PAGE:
Who was Robert Burns then?
Robert Burns was born on January 25, 1759 in the village of Alloway near Ayr. He came from a relatively poor, tenant-farmer background, although he received a good education and read avidly as a youngster. It is during his years as a teenager and young man working on farms that he developed some of the passions that would colour the rest of his life - poetry, nature, women and drink.
Fame, but not necessarily fortune, followed in the wake of Burns’s first publication: "Poems, Chiefly in the Scottish Dialect" (Kilmarnock Edition). The collection contains many of his best loved poems, including "The Cotter’s Saturday Night", "To a Mouse" and "To a Louse".

Burns’s poetry at this time chopped and changed between English and Scots and this perhaps reflected his own ambivalent feelings towards the Edinburgh bourgeoisie. It was on his return to farming near Dumfries in 1788 that he penned his masterpiece in the Scots vernacular, "Tam O’Shanter" (1790).

In 1795 he sent his publisher "For a’ that and a’ that", a song which vocalised his support for the political radicalism which was beginning to infiltrate British society, especially through Thomas Paine’s controversial work, "The Rights of Man".
The Bard should always be seen in his national context: as the champion of the underdog in an underdog country.

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Castle Rock is where Edinburgh began. Much damaged and often changing hands in the long and punishing wars of independence against England, Edinburgh Castle began to assume its present appearance in 1356.

In the fifteenth century King James III began using the Castle as an ordnance factory - which must have dramatically reduced its desirability as a residence! It was sacked for the last time in 1573, falling to the English after Mary Queen of Scots was brought down. (Her son, King James IV, was born in Edinburgh Castle. He later reunited the crowns of Scotland and England as James VI of Scotland and I of England.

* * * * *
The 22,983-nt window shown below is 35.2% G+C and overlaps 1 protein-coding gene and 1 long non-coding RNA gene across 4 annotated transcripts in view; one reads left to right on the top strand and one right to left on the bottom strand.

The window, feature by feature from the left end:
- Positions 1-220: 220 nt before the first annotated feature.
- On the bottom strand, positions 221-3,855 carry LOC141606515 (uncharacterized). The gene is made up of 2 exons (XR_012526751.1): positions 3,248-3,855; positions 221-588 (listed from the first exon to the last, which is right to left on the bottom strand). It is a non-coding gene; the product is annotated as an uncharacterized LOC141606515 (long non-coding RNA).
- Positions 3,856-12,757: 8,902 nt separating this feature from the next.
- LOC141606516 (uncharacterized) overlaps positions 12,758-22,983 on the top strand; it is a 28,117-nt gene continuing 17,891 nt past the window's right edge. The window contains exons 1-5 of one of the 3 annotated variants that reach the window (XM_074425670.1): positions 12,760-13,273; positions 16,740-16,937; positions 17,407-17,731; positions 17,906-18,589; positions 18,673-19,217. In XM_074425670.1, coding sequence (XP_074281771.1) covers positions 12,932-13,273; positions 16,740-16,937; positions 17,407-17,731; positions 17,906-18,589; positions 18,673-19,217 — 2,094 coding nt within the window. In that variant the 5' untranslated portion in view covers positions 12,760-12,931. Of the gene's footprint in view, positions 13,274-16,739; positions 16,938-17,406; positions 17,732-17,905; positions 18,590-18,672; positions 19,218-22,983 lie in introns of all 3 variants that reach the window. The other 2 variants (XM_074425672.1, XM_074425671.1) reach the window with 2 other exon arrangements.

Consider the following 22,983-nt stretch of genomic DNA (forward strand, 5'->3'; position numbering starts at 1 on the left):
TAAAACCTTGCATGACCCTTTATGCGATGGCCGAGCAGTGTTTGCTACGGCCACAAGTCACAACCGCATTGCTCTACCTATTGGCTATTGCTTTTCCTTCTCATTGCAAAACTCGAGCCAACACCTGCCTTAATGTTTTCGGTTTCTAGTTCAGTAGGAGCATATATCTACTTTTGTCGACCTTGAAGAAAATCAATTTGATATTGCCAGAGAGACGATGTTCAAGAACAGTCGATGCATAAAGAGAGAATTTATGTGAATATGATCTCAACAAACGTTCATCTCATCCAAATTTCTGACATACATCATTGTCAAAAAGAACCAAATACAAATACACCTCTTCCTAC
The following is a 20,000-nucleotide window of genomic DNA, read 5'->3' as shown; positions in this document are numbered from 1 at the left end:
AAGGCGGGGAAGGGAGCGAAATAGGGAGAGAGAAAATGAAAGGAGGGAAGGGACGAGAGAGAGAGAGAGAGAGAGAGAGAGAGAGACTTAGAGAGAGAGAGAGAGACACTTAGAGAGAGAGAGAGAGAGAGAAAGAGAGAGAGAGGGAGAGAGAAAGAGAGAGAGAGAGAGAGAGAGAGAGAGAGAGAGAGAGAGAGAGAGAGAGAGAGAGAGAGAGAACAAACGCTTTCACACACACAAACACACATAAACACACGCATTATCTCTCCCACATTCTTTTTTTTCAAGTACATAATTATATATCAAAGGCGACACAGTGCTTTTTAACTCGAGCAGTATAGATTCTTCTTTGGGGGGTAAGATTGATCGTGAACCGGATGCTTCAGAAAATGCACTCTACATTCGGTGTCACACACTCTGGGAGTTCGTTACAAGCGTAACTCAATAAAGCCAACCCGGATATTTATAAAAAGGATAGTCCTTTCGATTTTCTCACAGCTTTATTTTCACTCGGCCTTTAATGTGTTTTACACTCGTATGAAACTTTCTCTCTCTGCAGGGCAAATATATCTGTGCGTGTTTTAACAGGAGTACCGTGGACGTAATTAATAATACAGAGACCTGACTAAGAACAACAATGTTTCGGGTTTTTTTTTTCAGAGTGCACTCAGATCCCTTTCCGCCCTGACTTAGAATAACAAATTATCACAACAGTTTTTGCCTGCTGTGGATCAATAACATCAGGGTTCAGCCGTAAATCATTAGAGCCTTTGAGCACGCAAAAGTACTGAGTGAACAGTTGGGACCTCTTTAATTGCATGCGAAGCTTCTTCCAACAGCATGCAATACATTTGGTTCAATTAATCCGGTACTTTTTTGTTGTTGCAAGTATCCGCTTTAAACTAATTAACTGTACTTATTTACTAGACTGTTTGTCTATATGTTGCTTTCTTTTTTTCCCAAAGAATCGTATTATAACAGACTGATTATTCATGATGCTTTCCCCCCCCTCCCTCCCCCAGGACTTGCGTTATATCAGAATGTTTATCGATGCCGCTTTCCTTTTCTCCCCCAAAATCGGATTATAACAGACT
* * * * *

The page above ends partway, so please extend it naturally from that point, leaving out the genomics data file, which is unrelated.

Repaired and strengthened, the Castle became an even more formidable fortress, resisting all major assaults until 1745.

In 1753 began the construction of the esplanade, the ceremonial parade ground in front of the Castle where the Tattoo now takes place. Sixty years later the esplanade was broadened and prettified with walls and railings, the Castle's function as a fortress had ended.

The Castle remains the headquarters of the 52nd Infantry Brigade and houses several regimental headquarters. It is home to a number of military museums and contains the Scottish National War Memorial.
Members of the Royal Artillery fire the famous one O'Clock gun at Edinburgh Castle. It is Britain's second most popular tourist attraction and rises magnificently each year to the occasion of the Tattoo. All its atmosphere, power and majesty affirm that this was the proudest and mightiest fortress in the land, a residence and stronghold of kings.